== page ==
Imani Clark, Aurica Washington, Crystal Owens and Michelle Bessiake are students at Prairie View A&M and Texas Southern University, two historically black colleges in Texas. They do not have a driver’s license or own a car, and do not possess one of the five forms of government-issued identification required by Texas to vote.
They can no longer vote with their students IDs in Texas, where a handgun permit is a valid voter ID but a student ID is not.
The four students are among the plaintiffs challenging the constitutionality of Texas’s voter ID law in federal court in Corpus Christi this week. The trial before Judge Nelva Gonzales Ramos, an Obama appointee, is expected to last two to three weeks.
In August 2012, a three-judge district court in Washington found that the law discriminated against black and Hispanic voters under Section 5 of the Voting Rights Act. The court called it “the most stringent [voter ID law] in the country.”
But after the Supreme Court’s decision in Shelby County v. Holder freed states like Texas with a long history of voting discrimination from having to approve their voting changes with the federal government, Texas wasted no time in implementing the blocked law. “With today’s decision, the state’s voter ID law will take effect immediately,” Texas Attorney General Greg Abbott announced hours after the court’s ruling. Groups like the Justice Department, NAACP Legal Defense Fund and the Mexican American Legislative Caucus are now challenging the law under Section 2 of the VRA, which remains on the books.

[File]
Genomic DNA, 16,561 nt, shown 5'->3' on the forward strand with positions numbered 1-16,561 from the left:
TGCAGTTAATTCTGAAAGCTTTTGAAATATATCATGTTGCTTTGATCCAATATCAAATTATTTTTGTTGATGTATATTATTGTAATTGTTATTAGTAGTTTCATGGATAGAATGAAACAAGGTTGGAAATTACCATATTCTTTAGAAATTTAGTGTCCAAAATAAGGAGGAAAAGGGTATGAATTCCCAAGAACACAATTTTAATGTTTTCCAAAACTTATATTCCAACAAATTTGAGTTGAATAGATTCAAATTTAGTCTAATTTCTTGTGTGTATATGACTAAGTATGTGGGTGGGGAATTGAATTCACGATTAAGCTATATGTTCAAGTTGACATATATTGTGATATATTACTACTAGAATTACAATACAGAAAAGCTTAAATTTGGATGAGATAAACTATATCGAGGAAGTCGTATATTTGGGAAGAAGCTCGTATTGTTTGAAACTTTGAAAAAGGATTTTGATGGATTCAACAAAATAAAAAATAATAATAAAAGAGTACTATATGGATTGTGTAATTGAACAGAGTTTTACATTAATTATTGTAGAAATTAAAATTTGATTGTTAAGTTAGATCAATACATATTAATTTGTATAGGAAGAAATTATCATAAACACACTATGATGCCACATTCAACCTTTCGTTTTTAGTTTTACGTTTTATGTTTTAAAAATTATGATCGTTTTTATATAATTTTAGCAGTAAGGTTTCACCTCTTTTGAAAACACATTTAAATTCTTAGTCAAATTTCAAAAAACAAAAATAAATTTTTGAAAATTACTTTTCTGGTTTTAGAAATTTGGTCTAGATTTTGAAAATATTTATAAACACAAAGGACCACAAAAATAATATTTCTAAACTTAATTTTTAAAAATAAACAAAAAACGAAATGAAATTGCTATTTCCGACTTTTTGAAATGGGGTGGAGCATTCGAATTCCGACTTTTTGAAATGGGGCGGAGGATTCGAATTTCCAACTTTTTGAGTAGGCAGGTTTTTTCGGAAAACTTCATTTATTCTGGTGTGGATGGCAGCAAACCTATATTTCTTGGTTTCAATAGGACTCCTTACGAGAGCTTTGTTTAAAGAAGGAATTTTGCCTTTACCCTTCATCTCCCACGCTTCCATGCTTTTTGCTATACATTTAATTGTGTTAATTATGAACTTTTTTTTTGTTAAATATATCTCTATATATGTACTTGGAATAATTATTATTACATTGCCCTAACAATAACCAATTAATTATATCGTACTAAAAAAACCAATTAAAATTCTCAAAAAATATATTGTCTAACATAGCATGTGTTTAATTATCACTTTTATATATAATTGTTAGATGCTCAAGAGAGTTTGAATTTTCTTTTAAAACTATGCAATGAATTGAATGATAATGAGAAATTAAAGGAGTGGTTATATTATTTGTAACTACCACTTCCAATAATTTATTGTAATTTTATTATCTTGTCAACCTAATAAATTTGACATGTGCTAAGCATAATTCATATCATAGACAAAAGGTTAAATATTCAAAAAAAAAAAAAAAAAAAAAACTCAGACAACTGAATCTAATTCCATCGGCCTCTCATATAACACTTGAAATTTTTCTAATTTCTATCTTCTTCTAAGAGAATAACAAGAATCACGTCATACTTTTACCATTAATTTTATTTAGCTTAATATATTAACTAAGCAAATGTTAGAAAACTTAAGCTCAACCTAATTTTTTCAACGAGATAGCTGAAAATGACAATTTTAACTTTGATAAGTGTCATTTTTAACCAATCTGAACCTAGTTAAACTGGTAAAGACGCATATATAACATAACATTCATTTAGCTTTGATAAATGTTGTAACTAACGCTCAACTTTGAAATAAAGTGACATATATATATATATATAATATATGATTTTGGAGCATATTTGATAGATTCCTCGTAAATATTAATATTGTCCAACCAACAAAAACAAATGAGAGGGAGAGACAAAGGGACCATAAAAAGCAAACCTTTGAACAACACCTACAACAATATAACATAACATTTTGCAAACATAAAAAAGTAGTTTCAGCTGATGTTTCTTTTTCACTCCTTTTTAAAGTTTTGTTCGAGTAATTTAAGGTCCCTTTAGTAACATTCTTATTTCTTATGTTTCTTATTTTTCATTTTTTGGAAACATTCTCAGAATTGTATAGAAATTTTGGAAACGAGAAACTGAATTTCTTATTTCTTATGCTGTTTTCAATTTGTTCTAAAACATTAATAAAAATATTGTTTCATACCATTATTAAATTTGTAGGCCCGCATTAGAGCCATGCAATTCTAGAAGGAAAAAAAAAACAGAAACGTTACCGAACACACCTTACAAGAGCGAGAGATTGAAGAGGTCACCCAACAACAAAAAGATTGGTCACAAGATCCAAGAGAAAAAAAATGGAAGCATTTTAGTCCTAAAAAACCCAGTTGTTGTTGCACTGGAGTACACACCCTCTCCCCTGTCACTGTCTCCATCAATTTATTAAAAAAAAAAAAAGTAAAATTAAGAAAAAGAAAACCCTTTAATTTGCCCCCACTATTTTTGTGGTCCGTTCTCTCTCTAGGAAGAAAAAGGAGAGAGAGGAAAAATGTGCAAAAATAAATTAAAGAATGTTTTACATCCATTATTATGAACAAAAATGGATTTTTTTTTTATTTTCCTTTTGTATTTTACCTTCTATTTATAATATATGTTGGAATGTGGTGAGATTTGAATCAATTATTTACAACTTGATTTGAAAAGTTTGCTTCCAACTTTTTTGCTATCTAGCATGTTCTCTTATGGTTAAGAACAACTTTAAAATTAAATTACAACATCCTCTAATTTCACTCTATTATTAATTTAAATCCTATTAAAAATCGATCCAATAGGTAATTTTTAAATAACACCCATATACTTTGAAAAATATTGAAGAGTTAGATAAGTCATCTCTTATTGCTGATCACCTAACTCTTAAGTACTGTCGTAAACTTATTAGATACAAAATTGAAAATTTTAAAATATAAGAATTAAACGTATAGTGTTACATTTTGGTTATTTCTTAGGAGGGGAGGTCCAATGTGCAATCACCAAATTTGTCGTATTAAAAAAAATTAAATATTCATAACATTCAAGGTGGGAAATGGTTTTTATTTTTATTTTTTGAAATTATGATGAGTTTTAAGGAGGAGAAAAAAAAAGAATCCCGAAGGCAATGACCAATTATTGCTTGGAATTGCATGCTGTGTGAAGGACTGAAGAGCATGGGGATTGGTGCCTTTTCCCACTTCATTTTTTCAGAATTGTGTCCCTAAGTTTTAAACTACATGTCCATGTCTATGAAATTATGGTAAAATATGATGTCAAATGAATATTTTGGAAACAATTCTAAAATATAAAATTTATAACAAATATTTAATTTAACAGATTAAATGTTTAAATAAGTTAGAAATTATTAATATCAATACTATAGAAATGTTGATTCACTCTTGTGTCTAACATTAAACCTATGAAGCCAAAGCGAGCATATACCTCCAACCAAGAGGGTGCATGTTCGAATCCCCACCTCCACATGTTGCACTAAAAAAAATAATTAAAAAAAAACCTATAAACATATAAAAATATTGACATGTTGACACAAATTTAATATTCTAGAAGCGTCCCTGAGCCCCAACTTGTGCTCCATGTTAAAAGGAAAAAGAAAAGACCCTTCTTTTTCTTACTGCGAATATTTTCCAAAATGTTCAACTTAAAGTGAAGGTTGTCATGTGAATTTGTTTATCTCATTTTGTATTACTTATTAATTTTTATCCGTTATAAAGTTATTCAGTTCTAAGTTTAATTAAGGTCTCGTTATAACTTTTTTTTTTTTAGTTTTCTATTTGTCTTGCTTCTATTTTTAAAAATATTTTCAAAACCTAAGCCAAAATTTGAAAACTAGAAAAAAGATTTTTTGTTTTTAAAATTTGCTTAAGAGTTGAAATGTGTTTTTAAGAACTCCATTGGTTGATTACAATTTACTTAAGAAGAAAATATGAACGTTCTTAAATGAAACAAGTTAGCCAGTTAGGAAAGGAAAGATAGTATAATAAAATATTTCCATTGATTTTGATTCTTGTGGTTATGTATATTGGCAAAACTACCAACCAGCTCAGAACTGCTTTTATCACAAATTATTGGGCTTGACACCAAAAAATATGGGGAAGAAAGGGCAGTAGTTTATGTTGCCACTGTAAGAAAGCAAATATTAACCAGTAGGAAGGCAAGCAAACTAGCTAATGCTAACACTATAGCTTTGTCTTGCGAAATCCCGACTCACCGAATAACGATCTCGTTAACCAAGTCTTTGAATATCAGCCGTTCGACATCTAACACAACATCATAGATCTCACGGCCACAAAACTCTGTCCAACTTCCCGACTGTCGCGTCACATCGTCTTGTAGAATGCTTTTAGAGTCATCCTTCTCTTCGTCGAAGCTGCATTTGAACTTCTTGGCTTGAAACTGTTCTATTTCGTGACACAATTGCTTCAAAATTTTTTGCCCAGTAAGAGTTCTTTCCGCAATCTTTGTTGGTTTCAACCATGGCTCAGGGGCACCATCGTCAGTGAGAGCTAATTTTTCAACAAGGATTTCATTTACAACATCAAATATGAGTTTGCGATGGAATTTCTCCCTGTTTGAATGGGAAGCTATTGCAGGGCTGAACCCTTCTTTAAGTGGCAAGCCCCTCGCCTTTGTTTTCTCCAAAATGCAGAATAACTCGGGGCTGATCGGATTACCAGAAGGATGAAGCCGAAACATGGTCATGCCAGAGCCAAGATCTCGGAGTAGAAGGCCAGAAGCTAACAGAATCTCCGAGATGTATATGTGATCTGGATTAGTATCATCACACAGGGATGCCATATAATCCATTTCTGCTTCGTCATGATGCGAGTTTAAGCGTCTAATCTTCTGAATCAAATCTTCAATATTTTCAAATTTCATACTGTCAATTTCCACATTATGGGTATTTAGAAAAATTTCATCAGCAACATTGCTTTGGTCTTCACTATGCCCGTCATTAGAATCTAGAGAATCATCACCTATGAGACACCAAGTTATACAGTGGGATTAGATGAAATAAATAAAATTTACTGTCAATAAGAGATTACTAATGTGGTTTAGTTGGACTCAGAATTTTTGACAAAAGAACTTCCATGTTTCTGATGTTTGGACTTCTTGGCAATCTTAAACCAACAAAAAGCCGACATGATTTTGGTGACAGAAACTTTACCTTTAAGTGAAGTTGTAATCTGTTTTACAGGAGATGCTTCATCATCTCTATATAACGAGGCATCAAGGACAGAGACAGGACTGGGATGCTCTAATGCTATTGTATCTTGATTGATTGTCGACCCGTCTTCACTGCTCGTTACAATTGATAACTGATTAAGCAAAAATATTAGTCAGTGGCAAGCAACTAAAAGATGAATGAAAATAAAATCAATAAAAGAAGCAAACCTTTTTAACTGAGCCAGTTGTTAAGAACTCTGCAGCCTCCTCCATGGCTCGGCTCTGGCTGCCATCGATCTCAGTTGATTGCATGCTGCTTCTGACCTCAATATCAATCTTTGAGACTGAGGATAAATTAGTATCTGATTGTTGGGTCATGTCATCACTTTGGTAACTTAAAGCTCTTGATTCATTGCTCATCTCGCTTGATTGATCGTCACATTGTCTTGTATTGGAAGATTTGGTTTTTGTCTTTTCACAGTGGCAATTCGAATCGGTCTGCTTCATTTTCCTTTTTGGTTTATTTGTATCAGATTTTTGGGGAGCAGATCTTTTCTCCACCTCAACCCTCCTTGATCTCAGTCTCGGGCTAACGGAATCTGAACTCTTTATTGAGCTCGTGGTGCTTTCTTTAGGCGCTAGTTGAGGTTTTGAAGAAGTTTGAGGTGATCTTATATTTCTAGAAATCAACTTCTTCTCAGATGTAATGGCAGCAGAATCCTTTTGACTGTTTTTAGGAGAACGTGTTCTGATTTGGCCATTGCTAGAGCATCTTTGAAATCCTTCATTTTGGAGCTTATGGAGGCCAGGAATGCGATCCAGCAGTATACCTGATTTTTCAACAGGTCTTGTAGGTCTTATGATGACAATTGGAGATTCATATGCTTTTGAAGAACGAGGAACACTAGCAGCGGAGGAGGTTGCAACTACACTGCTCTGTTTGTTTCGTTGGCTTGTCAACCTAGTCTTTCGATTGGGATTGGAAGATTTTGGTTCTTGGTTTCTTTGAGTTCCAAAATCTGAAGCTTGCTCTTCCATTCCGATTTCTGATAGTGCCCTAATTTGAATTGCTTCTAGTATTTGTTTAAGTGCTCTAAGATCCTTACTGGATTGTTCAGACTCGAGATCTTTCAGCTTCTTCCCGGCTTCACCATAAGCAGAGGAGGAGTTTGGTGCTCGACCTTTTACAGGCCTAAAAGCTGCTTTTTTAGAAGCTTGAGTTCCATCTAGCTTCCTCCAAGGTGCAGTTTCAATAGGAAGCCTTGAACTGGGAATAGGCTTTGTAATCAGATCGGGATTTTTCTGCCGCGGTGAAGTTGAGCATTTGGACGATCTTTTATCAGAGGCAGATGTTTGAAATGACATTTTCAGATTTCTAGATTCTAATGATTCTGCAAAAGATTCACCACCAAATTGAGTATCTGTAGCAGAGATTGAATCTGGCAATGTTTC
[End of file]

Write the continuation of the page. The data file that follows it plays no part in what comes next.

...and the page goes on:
During the first round of court proceedings, Texas admitted that between 600,000 to 800,000 registered voters in the state lacked a government-issued photo ID, with Hispanic voters between 46.5 percent to 120 percent more likely than whites to not have the new voter ID. Those without a voter ID needed to pay for additional documentation to confirm their identities, with the cheapest option being a birth certificate for $22. Attorney General Eric Holder called it a “poll tax.”
Getting a voter ID in Texas isn’t as easy as you’d think. There are no DMV offices in eighty-one of 254 counties in the state, with some voters needing to travel up to 250 miles to obtain a voter ID. Counties with a significant Hispanic population are less likely to have a DMV office, while Hispanic residents in such counties are twice as likely as whites to not have a voter ID. (Hispanics in Texas are also twice as likely as whites to not have a car). So far, Texas has issued only 279 new voter IDs, even though hundreds of thousands of registered voters lack one.